crosses at ⬃350 m roughly corresponding to the sill depth. In the Sulu Sea, waters less saline than 34.440 psu at the subsurface salinity minimum are found only in depths shallower than 150 m, and the temperature of those waters is higher than 17.5°C (Fig. 2). Because the temperature of waters at the salinity minimum is lower than 10.2°C, it seems unlikely that the salinity minimum is formed by overturning of the surface water due to seasonal cooling: such a large change in water temperature has never been observed in the area. Thus, the low salinity waters observed at 700 to 1100 m depth must result from lateral transport of the South China Sea water into the basin, across the sill, and subsequent subduction. In addition, the waters with salinity higher than that of the bottom value (34.462 psu) only can be found between 170 and 310 m depth in the Sulu Sea (Fig. 2). Therefore, entrainment of the high-salinity water is necessary during the formation of bottom water, if its mechanism is operating at present. (There is no evaporites on the seabed that can raise the salinity of deep water). Potential temperature monotonically decreases from 27.63°C at the surface to 9.883 at ⬃3050 m and then appears to slightly increase with depth to 9.885 m at the bottom. Consequently, potential density rapidly increases from ⫽ 21.48 at the surface to 26.50 at the top of the salinity minimum (⬃750 m), and then the density gradient gradually decreases with depth. From the bottom of the salinity minimum at ⬃1100 m, density only increases slightly with depth but is almost linear from 26.525 to a constant value of 26.552 in bottom waters below ⬃3200 m. The bottom density corresponds to that of water at a depth of several hundred meters in open oceans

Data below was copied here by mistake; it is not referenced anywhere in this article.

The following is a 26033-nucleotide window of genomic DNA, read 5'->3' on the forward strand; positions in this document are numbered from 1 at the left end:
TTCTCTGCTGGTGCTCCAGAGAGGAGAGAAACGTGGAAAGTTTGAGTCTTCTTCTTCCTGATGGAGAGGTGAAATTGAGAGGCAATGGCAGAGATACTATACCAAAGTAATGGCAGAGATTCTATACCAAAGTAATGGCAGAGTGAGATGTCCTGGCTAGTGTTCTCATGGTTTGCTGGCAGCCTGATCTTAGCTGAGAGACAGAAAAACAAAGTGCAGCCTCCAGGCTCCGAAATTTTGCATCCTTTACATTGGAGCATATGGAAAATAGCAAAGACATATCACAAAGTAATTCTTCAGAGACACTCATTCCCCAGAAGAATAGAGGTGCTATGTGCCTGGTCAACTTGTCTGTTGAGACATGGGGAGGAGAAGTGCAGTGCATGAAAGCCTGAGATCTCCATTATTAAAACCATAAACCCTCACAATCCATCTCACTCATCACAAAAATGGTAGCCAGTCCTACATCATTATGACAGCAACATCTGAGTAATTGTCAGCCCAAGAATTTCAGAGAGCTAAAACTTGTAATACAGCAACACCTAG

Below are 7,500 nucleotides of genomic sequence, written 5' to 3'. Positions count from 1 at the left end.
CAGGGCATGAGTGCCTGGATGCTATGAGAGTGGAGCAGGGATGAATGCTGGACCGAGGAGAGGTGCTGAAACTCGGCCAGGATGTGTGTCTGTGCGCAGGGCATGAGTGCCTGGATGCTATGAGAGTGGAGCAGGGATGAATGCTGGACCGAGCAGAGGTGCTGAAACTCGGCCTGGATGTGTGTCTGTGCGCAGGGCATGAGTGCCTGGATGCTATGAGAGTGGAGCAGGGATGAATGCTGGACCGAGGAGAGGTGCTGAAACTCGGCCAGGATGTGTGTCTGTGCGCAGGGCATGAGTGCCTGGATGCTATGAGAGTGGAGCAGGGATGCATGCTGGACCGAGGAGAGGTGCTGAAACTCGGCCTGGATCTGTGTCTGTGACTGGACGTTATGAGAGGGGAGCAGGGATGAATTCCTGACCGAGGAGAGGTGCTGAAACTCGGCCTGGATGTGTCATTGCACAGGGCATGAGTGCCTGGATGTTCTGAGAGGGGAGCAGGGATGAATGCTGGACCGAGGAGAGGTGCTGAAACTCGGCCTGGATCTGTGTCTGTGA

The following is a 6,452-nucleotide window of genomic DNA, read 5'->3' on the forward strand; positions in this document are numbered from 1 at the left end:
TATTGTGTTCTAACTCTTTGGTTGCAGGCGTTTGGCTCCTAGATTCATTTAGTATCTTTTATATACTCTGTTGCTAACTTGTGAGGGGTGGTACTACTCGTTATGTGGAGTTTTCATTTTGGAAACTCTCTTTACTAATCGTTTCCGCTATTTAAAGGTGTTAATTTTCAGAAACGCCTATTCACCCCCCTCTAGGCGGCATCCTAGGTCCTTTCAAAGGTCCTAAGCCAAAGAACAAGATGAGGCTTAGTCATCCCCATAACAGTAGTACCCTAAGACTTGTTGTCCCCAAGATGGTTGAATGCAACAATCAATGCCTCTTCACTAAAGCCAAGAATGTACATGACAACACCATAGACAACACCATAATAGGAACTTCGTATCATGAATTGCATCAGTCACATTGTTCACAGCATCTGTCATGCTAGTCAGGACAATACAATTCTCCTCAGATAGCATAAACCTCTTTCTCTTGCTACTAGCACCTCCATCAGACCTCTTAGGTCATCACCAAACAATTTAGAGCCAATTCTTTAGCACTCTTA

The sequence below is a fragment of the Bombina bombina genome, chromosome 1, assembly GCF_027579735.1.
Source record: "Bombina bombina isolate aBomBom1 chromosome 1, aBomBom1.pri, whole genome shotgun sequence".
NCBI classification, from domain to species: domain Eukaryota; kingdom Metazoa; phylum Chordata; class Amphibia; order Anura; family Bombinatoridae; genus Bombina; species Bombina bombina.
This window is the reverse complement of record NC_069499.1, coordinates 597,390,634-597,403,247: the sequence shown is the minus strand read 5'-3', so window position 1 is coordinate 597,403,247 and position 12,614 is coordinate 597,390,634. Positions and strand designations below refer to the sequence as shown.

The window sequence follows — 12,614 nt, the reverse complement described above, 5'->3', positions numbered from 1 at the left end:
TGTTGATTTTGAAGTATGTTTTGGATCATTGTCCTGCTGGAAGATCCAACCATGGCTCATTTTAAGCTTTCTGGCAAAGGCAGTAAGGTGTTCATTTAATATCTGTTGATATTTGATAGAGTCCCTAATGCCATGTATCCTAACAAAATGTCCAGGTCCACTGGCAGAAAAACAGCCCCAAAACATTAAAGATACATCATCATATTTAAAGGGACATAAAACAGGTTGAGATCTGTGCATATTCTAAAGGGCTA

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Fig. 3. The -S diagram in the Sulu Sea and in the South China Sea (a). The area indicated by the square B is enlarged below.